System.Text.Json – Deserialize properties that aren’t part of the class

Use the JsonExtensionData attribute to simplify accepting additional properties in JSON that aren’t part of the class you’re deserializing to.

To use this attribute, add a compatible* property to the class and apply the JsonExtensionData attribute:

using System.Text.Json; using System.Text.Json.Serialization; public class Person { public string FirstName { get; set; } public string LastName { get; set; } [JsonExtensionData] public Dictionary<string, JsonElement> AdditionalProperties { get; set; } }
Code language: C# (cs)

*Compatible property types you can use are Dictionary<string, object>, Dictionary<string, JsonElement> and JsonObject.

Any property in the JSON that’s not part of the class will get deserialized into this dictionary property. For example, let’s say the client sends the following JSON with three additional properties that aren’t part of the Person class:

{ "FirstName": "Jason", "LastName": "Bourne", "Language": "C#", "IsRemote":true, "YearsExperience":10 }
Code language: JSON / JSON with Comments (json)

After deserializing this, you can access the additional properties through the dictionary. These are JsonElement objects, so you can convert them to the underlying types with GetString() / GetBoolean() / GetInt32() etc…:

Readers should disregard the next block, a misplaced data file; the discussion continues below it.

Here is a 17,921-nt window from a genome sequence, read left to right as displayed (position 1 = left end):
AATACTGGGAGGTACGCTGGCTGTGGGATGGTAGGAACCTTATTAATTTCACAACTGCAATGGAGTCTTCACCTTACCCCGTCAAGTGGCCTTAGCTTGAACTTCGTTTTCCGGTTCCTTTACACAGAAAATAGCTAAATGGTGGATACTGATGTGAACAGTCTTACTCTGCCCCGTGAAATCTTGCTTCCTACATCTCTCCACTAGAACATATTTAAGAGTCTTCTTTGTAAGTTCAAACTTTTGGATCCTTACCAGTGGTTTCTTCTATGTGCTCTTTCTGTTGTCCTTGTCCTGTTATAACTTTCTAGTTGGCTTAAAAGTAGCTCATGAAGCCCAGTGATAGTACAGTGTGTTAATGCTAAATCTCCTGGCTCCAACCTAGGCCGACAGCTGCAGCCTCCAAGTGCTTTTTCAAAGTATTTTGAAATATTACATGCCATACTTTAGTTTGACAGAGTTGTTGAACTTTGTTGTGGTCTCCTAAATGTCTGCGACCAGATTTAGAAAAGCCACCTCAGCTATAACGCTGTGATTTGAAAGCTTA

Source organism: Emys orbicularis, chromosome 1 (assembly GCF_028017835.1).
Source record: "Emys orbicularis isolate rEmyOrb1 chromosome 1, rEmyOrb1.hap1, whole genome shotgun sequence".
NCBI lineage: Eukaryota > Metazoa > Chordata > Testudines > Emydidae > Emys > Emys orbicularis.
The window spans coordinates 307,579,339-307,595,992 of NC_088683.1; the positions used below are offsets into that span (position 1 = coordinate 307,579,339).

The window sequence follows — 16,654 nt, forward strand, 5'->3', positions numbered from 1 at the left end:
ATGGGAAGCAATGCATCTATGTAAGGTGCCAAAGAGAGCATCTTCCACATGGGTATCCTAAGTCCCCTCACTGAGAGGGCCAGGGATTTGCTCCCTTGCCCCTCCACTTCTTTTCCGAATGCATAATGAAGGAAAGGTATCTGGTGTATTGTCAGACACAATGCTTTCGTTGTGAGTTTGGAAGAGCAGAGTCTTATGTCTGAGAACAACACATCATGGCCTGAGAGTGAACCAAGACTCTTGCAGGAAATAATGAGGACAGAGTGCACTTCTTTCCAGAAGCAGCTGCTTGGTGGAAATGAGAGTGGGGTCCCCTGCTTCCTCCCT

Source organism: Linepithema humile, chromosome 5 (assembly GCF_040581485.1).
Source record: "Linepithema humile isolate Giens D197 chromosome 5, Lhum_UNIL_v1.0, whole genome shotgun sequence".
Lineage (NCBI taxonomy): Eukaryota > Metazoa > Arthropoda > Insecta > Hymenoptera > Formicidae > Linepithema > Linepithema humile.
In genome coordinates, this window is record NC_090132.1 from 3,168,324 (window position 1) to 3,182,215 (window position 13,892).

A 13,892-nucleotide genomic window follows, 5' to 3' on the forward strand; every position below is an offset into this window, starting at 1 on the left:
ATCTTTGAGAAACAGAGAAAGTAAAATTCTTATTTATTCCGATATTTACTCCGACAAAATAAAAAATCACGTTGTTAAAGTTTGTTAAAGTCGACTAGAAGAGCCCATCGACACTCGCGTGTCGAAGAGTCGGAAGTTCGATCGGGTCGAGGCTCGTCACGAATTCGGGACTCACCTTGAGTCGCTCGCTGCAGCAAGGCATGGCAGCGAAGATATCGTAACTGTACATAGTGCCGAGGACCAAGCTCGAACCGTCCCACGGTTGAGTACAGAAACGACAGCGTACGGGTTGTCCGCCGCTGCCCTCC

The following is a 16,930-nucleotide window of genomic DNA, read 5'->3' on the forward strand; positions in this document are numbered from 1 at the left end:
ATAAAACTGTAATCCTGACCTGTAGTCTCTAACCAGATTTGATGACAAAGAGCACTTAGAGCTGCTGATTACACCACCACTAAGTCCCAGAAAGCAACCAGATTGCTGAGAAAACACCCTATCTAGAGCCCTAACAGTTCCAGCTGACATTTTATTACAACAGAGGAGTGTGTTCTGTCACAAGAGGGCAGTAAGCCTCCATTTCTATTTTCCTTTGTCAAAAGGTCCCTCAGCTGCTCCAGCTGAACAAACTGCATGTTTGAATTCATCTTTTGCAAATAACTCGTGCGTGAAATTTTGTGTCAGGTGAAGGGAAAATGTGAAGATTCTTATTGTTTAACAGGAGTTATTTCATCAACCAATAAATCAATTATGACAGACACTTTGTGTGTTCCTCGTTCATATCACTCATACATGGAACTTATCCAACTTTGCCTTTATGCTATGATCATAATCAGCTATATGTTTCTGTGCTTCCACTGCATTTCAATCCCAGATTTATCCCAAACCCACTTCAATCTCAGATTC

var person = JsonSerializer.Deserialize<Person>(json); string lang = person.AdditionalProperties["Language"].GetString(); bool isRemote = person.AdditionalProperties["IsRemote"].GetBoolean(); int yearsExperience = person.AdditionalProperties["YearsExperience"].GetInt32();
Code language: C# (cs)

Use Dictionary<string, object> if you’re also going to serialize

By default, it’ll deserialize additional properties into JsonElement objects, even if you’re using Dictionary<string, object>. This means you have to cast the objects to JsonElement to really be able to use them. Therefore:

  • Use Dictionary<string, JsonElement> if you only need to do deserialization.
  • Use Dictionary<string, object> if you need to do both deserialization and serialization.

Add objects to Dictionary<string, object> and serialize it

When you’re building an object to serialize, using Dictionary<string, object> makes it easy to add any object (whereas JsonElement makes it hard). Here’s an example:

using System.Text.Json; var person = new Person() { FirstName = "Jason", LastName = "Bourne", AdditionalProperties = new Dictionary<string, object>() { ["Language"] = "C#" } }; Console.WriteLine(JsonSerializer.Serialize(person));